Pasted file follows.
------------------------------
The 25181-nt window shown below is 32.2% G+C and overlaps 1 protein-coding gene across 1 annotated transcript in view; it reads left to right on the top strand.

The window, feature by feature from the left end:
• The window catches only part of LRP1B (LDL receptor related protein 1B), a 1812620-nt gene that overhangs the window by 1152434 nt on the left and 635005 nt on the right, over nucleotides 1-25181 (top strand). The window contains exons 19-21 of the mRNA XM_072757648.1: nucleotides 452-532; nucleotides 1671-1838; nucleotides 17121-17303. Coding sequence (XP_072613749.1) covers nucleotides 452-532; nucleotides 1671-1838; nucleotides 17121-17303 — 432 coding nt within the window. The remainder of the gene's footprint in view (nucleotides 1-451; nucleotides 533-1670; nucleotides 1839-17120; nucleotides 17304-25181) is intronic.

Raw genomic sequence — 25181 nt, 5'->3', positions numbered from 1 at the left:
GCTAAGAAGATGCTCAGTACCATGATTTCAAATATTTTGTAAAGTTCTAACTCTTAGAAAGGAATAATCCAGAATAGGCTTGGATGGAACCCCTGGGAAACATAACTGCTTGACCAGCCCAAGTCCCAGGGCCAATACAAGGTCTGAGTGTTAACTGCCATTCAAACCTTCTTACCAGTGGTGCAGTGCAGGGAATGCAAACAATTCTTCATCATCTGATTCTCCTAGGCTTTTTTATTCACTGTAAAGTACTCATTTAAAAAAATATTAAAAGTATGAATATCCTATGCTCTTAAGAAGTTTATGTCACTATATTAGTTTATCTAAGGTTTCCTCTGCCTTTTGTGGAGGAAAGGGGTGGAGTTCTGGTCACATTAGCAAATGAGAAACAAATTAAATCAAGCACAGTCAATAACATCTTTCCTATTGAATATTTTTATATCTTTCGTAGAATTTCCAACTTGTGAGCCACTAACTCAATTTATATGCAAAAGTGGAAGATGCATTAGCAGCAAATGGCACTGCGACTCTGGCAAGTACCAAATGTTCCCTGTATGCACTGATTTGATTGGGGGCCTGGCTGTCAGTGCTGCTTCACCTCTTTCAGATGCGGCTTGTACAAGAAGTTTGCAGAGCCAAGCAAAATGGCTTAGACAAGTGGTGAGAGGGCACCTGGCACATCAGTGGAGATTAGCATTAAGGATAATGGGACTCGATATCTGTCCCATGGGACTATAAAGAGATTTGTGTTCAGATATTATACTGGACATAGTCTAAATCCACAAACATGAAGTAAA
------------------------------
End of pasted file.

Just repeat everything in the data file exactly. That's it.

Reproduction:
The 25181-nt window shown below is 32.2% G+C and overlaps 1 protein-coding gene across 1 annotated transcript in view; it reads left to right on the top strand.

The window, feature by feature from the left end:
• The window catches only part of LRP1B (LDL receptor related protein 1B), a 1812620-nt gene that overhangs the window by 1152434 nt on the left and 635005 nt on the right, over nucleotides 1-25181 (top strand). The window contains exons 19-21 of the mRNA XM_072757648.1: nucleotides 452-532; nucleotides 1671-1838; nucleotides 17121-17303. Coding sequence (XP_072613749.1) covers nucleotides 452-532; nucleotides 1671-1838; nucleotides 17121-17303 — 432 coding nt within the window. The remainder of the gene's footprint in view (nucleotides 1-451; nucleotides 533-1670; nucleotides 1839-17120; nucleotides 17304-25181) is intronic.

Raw genomic sequence — 25181 nt, 5'->3', positions numbered from 1 at the left:
GCTAAGAAGATGCTCAGTACCATGATTTCAAATATTTTGTAAAGTTCTAACTCTTAGAAAGGAATAATCCAGAATAGGCTTGGATGGAACCCCTGGGAAACATAACTGCTTGACCAGCCCAAGTCCCAGGGCCAATACAAGGTCTGAGTGTTAACTGCCATTCAAACCTTCTTACCAGTGGTGCAGTGCAGGGAATGCAAACAATTCTTCATCATCTGATTCTCCTAGGCTTTTTTATTCACTGTAAAGTACTCATTTAAAAAAATATTAAAAGTATGAATATCCTATGCTCTTAAGAAGTTTATGTCACTATATTAGTTTATCTAAGGTTTCCTCTGCCTTTTGTGGAGGAAAGGGGTGGAGTTCTGGTCACATTAGCAAATGAGAAACAAATTAAATCAAGCACAGTCAATAACATCTTTCCTATTGAATATTTTTATATCTTTCGTAGAATTTCCAACTTGTGAGCCACTAACTCAATTTATATGCAAAAGTGGAAGATGCATTAGCAGCAAATGGCACTGCGACTCTGGCAAGTACCAAATGTTCCCTGTATGCACTGATTTGATTGGGGGCCTGGCTGTCAGTGCTGCTTCACCTCTTTCAGATGCGGCTTGTACAAGAAGTTTGCAGAGCCAAGCAAAATGGCTTAGACAAGTGGTGAGAGGGCACCTGGCACATCAGTGGAGATTAGCATTAAGGATAATGGGACTCGATATCTGTCCCATGGGACTATAAAGAGATTTGTGTTCAGATATTATACTGGACATAGTCTAAATCCACAAACATGAAGTAAA